February 28, 2020
Inside the Barrel: Interview with Audio Creator, Francis Brus
Welcome to Inside the Barrel, a series where we chat with members of the RB team about their work on the Outlast series, their jobs in the industry and of course, horror!
Our first interviewee is Francis Brus, audio creator on Outlast, Outlast: Whistleblower, Outlast 2 and now, The Outlast Trials. Read on to find out more about his process, how he got started, and his favorite horror movie of all time.
So, how long have you been at Red Barrels and, while we may call you the Sultan of Sound, Mr. Audio Creator, etc. what is your official title?
Francis Brus: I’ve been at Red Barrels for a bit more than 6 years now and I like the title Mr. Audio Creator!
The reason I often use those different nicknames is because when I joined the team here at Red Barrels we were like 8-9 people, and the title wasn’t important, the important thing was getting the job done. We were all just workers, technical specialists, grunts and directors of our own craft.
Being such a small team, and being the only sound guy, my job requires me to be the sound designer, voice designer, systems designer, Foley artist, music director and audio director… So I guess you can just pick one of those.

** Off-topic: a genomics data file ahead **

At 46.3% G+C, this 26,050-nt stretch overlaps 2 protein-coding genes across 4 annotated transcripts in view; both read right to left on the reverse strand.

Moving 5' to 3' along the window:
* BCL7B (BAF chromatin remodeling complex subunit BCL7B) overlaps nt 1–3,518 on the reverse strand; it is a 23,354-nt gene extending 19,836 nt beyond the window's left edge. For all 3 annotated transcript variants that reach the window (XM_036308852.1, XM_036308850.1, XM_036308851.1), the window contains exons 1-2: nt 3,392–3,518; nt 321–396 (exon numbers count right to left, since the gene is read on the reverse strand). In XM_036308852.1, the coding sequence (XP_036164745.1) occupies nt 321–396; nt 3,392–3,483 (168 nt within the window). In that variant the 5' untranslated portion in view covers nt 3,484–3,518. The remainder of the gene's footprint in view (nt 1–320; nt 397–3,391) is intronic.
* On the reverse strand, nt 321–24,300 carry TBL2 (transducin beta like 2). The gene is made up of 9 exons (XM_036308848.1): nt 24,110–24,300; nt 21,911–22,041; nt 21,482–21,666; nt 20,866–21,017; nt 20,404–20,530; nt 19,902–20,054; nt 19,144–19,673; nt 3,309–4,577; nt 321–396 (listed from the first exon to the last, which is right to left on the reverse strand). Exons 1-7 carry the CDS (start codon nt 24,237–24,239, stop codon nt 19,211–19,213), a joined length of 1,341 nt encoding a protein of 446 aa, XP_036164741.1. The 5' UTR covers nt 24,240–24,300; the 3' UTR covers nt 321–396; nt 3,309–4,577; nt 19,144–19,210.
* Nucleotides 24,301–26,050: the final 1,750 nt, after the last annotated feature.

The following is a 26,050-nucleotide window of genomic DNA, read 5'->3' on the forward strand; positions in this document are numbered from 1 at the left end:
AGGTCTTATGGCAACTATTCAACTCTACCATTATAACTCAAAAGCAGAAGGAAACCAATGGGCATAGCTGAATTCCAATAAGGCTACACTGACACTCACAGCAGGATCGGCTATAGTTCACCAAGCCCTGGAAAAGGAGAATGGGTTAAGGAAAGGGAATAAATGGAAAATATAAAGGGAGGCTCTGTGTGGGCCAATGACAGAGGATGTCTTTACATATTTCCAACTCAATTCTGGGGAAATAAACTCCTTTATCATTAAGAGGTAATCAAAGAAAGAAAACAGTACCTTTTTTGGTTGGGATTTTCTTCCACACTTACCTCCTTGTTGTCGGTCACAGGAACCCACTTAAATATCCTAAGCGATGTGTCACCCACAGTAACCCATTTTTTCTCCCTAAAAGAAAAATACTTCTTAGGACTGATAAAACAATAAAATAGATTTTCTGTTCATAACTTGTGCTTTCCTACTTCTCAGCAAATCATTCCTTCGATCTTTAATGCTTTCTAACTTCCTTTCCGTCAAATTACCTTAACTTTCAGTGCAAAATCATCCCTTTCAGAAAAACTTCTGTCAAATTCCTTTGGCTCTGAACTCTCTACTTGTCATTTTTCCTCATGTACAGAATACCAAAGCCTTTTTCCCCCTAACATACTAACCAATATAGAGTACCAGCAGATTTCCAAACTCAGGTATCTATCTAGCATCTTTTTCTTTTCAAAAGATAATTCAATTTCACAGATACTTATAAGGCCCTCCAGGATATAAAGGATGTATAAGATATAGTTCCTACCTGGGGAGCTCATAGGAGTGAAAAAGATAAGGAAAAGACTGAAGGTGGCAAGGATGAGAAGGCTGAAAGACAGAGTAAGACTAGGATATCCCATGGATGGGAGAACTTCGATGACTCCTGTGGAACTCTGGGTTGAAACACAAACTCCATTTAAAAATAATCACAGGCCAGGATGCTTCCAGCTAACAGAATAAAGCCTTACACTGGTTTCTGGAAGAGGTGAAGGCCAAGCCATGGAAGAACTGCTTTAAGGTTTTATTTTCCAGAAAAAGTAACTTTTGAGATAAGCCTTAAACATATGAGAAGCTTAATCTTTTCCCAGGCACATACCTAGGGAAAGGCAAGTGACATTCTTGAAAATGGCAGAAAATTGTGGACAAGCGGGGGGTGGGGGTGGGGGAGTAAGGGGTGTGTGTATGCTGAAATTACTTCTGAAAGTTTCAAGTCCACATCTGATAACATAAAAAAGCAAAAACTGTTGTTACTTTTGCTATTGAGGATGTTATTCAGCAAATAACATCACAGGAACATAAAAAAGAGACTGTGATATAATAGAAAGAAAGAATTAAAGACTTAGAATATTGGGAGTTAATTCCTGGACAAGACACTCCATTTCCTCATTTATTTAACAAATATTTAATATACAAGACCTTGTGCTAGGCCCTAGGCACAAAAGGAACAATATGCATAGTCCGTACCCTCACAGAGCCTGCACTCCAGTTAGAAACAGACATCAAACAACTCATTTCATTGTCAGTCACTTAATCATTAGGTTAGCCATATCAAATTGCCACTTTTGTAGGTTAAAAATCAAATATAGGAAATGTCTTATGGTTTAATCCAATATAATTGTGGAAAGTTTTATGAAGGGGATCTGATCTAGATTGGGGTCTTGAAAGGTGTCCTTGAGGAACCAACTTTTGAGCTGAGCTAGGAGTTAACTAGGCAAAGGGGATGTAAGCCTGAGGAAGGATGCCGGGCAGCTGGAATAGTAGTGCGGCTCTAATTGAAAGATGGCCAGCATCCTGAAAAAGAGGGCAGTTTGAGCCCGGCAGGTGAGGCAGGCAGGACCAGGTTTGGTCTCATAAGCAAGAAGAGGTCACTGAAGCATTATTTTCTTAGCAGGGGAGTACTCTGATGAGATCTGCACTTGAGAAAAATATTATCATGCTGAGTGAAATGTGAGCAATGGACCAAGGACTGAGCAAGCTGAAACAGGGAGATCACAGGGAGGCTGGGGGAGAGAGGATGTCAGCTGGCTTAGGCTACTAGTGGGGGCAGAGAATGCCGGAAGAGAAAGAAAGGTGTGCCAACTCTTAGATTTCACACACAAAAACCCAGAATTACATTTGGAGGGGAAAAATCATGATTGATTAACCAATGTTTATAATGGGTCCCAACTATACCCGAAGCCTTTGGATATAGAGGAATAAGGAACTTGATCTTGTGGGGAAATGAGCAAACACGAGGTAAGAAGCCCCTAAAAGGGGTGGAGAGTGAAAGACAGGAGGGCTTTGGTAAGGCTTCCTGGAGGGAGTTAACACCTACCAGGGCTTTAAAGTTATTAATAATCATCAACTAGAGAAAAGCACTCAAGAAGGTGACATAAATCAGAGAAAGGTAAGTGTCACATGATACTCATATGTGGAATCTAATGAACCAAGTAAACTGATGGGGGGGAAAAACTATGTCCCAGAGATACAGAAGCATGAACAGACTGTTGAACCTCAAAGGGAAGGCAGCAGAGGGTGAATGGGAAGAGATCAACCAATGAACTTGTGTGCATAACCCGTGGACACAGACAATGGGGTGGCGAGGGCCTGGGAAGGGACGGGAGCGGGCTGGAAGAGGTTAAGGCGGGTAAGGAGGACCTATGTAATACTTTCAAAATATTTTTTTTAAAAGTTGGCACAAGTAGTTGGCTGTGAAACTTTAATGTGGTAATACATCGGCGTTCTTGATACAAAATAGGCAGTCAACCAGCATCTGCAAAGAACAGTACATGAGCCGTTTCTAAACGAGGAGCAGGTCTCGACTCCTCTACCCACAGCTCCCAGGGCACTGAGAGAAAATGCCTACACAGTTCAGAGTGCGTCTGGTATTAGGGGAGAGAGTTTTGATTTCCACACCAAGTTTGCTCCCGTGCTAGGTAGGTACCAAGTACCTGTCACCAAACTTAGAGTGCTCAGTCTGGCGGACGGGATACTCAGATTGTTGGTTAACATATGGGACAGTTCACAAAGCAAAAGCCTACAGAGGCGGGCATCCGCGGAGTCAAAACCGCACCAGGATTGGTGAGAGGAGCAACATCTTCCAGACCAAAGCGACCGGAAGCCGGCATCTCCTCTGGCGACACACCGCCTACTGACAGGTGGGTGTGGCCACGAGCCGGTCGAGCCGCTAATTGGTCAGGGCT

Did you always want to create audio for video games?
No, it wasn’t my life long goal to create audio for video games in particular, because it didn’t seem to be an actual thing back when I studied sound design. My interest for sound design and music was going to take me wherever I needed to be.
Then came a point where it dawned on me that combining video games AND audio sounded?like I great idea?and I thought?“I want to be part of that”.
Interesting! I feel like that’s the case for a lot of people who are in this industry, especially since career paths to games are only NOW becoming a thing. How did you get your start in the industry? Was Red Barrels your first video game job?
Long story short: finding a job working in audio is not the easiest thing in the world. The demand is very low compared to the jobs available. So I started off, right out of school, working on jingles and music production and trying to find small contracts?here and there, basically trying to find out what I’m going to DO with all this knowledge.
I tried?to?figure out where I would fit in best, is it recording studios, or TV broadcasting, or the radio industry, or…. until one day, I saw a job posting for a junior sound design position at an indie video game company (not Red Barrels) I applied, with absolutely no experience in games, but made it to the interview. I showed enough motivation and interest that they chose to give me a chance. That was 14 years ago.
And I’m guessing you really impressed them, ‘cause you’re still making video games sound better to this day. So, What does an average day look like for you in the studio?